requirement has been greatly enhanced with the development of IT and its integration
with HR. By HRIS, it becomes easier for organization to keep record of data and
allowing it to manipulate for different organizational activities. HRIS is a system which is
designed to control, monitor and evaluate the different HR activities and influence the
employees movements from their joining period till to the time they leave the
organization. HRIS helps to reduce manual work of HR and enhance their job role in
more professional way. It also helps to abandon paper work by making it available all
information in computerized system.

CHAPTER-2
LITERATURE REVIEW
2.1 Human Resource Information System (HRIS):
Rapid changes in technology and Information system in last few years have a great
influence on organization system (Avison and Shah, 1997; Chaffey, 2003). In most of the
organization information system is used as a system to increase efficiency of
organization. This is consistent with the writings of IS writers like Edwards et al (1995),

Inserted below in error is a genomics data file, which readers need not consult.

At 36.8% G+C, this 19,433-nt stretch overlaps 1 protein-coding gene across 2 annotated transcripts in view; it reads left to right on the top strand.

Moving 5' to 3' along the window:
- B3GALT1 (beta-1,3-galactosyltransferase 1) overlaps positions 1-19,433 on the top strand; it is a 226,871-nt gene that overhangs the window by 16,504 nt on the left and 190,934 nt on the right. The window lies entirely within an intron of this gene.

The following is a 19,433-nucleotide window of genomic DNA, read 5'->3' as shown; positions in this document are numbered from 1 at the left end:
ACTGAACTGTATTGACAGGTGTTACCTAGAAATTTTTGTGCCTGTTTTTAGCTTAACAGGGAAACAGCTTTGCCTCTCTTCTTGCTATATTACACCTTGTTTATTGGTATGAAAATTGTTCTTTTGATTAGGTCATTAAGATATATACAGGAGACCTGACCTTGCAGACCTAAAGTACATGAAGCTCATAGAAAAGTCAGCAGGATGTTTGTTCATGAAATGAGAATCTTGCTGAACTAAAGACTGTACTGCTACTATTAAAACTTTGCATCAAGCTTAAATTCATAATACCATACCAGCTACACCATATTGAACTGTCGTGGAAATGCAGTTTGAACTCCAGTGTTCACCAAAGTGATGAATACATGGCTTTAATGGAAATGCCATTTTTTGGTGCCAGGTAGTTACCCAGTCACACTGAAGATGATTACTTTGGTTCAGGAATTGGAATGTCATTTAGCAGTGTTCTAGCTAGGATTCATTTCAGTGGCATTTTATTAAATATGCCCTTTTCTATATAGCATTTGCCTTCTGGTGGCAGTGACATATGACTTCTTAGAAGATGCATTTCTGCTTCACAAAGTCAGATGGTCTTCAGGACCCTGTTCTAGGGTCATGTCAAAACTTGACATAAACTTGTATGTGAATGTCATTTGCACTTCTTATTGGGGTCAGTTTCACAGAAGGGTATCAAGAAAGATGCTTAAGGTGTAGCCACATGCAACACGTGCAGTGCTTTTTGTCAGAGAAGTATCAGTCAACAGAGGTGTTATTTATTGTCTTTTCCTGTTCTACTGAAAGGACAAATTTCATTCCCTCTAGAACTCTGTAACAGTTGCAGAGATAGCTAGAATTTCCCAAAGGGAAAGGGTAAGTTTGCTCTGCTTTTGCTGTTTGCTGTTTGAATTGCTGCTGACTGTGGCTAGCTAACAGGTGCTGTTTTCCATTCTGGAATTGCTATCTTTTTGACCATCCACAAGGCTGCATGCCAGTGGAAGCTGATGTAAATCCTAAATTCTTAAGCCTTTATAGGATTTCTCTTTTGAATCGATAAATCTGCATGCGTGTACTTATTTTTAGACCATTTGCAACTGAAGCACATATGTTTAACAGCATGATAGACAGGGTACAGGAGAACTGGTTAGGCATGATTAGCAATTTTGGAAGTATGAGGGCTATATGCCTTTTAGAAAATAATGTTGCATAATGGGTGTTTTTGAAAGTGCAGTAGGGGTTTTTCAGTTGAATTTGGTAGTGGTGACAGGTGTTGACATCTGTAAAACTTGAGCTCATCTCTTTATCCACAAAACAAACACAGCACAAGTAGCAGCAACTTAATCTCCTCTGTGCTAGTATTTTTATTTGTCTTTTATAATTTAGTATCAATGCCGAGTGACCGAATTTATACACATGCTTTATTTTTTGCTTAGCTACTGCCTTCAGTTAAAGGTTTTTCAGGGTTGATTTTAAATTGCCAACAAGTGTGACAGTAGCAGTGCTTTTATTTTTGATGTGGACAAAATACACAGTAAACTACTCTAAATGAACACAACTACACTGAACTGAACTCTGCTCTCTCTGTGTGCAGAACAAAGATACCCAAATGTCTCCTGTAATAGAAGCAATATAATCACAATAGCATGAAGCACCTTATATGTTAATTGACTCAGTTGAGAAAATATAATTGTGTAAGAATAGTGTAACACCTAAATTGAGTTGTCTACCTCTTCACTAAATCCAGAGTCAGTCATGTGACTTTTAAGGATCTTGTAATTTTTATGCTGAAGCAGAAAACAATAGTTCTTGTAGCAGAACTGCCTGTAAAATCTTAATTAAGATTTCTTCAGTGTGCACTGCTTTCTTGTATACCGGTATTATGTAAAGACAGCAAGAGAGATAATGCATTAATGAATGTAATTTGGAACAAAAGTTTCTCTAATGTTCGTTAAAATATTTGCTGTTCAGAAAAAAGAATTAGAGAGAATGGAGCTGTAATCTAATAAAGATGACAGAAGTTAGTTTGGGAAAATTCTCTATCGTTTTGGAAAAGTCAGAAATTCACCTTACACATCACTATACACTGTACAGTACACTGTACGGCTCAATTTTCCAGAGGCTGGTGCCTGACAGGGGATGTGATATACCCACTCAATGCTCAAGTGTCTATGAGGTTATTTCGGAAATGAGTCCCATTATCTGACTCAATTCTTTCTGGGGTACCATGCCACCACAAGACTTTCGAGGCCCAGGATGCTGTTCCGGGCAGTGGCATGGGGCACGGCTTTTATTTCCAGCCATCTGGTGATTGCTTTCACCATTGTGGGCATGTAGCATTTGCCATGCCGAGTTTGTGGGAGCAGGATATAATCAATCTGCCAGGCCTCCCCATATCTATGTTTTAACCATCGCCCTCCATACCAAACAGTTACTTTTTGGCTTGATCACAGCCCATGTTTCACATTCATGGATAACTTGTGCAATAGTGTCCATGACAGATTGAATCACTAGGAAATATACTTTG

Elliott and Starkings (1998), Renkema (2000), and, Laudon and Laudon (2002) in most
of the organization HRIS is widely used by employees and department as an information
system and they are heavily reliant on them. With the use of information system one can
easily increase the effectiveness, efficiency and integration of organization. Most
commonly Information system used by organization is to carry day to day business
operations, Management of organization and for strategic objectives, such as long term
objectives and goals. With the implementation of information system in organization it
has become easier to make strategic use of them, as mentioned by Tyson and Fell.
In organization various types of Information system are used such as:

Transaction Processing Systems (TPS): It is used for day-to-day activities,


transactions and functions at different operational level. These systems help to make
Operational Decisions such as stock control.

Management Information Systems (MIS): MIS are used for the financial
operations of the organization as well as graphical models to provide a visual illustration
of the information. These systems help to make Management Decisions related to finance
such as comparisons of data or budget data.

Strategic Information Systems (SIS): It provides information to senior executive


managers on strategic areas of a business organizations activities, to aid strategic

decision-making (Lucey, 1997:p232). These systems help to take Strategic Decisions